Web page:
Randall Middle Shines a light on the Solar Eclipse around the World
As the sun dimmed during Monday’s solar eclipse, staff and students at Randall Middle School in Lithia stepped into the global spotlight.
Three Randall Middle School staff members in partnership with NASA, Janet’s Planet and the Norwegian Space Agency broadcasted live via Skype from Newberry, South Carolina, from the Path of Totality. Hillsborough County students, as well as kids around the country and world tuned in to the 2017 Eclipse Fest.
Back in the Bay area, Randall Middle School students had the opportunity to take what they’d learned about the eclipse outside of the classroom and watch it unfold.
NASA’s Jet Propulsion Laboratory and Janet’s Planet donated 1,600 eclipse viewing glasses. Students, with permission from their parents, donned the specs to see the spectacle in the sky.
“I thought it was really cool. The fact the shadows changed was really cool. It’s a once-in-a-lifetime thing,” said Randall Middle School sixth-grader, Jackson Day. “It’s a really special thing.”
This is the first Solar Eclipse to cross the continental U.S. since 1918, in which the moon moved between the Sun and Earth blocking out the Sun’s rays and casting a shadow on parts of Earth.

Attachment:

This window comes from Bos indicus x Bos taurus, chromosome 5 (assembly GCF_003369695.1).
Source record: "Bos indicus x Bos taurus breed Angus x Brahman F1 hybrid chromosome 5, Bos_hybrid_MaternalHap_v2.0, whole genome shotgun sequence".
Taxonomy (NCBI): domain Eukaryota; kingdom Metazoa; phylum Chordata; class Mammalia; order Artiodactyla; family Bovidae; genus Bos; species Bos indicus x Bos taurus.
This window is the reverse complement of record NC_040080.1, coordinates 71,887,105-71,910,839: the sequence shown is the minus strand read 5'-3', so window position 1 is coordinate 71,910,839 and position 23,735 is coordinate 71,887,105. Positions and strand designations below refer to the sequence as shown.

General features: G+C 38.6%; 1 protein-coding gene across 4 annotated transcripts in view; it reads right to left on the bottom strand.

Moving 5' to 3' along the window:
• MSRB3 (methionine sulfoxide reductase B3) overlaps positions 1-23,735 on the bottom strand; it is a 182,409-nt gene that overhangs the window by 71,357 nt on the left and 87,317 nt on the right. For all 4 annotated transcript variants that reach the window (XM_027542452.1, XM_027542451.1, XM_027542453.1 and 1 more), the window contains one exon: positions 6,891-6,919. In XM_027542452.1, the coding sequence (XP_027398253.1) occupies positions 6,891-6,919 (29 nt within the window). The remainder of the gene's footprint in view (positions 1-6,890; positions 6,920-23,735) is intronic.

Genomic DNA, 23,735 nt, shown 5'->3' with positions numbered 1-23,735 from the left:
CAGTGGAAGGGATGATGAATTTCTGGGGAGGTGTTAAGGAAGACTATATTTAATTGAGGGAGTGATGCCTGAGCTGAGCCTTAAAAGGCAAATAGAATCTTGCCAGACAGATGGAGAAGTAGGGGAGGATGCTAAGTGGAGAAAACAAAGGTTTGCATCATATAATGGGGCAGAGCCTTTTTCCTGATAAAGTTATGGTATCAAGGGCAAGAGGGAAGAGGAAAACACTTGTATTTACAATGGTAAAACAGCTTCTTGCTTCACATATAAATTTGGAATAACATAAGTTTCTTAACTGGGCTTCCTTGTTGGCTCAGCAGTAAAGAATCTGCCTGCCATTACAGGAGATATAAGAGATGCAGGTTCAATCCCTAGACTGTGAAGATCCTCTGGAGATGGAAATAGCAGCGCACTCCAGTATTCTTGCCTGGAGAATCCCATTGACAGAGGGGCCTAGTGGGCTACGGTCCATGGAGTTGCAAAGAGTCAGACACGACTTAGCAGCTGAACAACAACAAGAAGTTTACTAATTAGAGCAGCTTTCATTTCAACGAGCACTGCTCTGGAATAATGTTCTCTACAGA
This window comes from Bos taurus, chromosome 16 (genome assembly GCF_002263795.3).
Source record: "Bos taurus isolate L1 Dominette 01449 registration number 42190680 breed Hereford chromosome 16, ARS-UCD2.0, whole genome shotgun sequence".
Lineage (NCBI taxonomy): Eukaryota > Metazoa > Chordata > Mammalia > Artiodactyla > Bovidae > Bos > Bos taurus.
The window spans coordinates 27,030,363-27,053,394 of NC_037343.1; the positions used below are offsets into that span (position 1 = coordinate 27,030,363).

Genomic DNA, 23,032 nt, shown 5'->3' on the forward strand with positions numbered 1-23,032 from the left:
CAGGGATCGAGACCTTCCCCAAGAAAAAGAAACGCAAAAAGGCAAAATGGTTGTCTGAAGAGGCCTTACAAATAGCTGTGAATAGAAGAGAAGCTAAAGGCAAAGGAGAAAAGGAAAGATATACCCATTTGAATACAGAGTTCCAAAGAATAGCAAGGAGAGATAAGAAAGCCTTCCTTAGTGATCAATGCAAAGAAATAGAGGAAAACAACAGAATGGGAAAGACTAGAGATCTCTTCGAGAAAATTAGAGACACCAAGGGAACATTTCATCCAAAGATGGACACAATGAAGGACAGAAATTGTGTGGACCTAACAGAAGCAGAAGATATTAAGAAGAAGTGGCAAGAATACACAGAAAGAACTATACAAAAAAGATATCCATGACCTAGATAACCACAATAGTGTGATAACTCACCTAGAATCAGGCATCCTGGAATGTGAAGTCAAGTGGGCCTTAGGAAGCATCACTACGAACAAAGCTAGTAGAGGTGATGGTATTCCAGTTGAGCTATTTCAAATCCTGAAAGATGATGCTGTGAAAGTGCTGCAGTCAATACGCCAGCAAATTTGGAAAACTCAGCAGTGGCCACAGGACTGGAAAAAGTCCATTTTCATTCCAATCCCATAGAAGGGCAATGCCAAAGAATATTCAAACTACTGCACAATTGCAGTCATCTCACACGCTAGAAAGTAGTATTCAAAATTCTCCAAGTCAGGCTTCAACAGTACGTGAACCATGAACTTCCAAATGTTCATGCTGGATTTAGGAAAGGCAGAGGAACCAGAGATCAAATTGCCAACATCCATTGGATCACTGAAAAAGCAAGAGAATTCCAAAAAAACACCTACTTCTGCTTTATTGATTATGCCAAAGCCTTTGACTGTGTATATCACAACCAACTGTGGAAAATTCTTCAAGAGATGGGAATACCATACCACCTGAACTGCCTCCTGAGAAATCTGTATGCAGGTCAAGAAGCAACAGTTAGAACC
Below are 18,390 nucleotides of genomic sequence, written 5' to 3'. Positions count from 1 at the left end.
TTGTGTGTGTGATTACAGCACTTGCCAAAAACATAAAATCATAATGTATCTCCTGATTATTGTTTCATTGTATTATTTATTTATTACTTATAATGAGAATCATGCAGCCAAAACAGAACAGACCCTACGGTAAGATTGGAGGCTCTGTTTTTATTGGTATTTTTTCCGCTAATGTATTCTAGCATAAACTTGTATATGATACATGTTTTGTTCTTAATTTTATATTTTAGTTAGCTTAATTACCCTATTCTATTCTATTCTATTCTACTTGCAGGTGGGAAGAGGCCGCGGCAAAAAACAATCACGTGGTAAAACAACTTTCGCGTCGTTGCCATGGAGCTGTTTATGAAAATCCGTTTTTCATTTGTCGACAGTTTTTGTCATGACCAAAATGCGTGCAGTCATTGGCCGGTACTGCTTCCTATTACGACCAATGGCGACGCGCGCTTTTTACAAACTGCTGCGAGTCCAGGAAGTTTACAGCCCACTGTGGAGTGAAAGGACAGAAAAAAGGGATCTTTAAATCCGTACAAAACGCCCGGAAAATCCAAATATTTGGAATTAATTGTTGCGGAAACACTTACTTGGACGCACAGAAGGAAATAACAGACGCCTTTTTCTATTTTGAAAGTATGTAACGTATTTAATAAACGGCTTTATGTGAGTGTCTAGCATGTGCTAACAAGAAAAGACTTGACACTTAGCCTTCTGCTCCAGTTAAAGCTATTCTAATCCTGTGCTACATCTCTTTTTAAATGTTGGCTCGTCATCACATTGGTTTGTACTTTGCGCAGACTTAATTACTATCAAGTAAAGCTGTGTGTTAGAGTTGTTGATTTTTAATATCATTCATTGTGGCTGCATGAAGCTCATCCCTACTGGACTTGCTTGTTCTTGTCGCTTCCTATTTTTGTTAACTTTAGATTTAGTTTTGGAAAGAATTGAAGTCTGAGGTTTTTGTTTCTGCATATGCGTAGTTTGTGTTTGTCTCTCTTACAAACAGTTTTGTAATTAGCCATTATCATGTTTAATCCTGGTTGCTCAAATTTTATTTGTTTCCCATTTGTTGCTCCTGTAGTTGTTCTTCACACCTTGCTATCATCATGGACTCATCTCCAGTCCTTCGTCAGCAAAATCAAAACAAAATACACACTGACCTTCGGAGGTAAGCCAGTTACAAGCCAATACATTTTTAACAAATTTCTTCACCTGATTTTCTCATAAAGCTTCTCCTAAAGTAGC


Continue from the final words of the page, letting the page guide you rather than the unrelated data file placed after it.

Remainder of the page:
Randall Middle School students in Mary Vaughn’s sixth-grade Gifted Science Program also collected data during the eclipse.
“We’re going to be comparing that data with other scientists across North America. We’re going to have students look at the data and see what the difference is a far as temperature, light and humidity,” Vaughn said. “These guys are really lucky. Total solar eclipses are very rare, so this is an opportunity that lined up just perfectly for all of North America to be a part of it. Very, very exciting,” Vaughn said.
If you missed this one, you don’t have to wait another 99 years, the next total solar eclipse in the U.S. will be on April 8, 2024.
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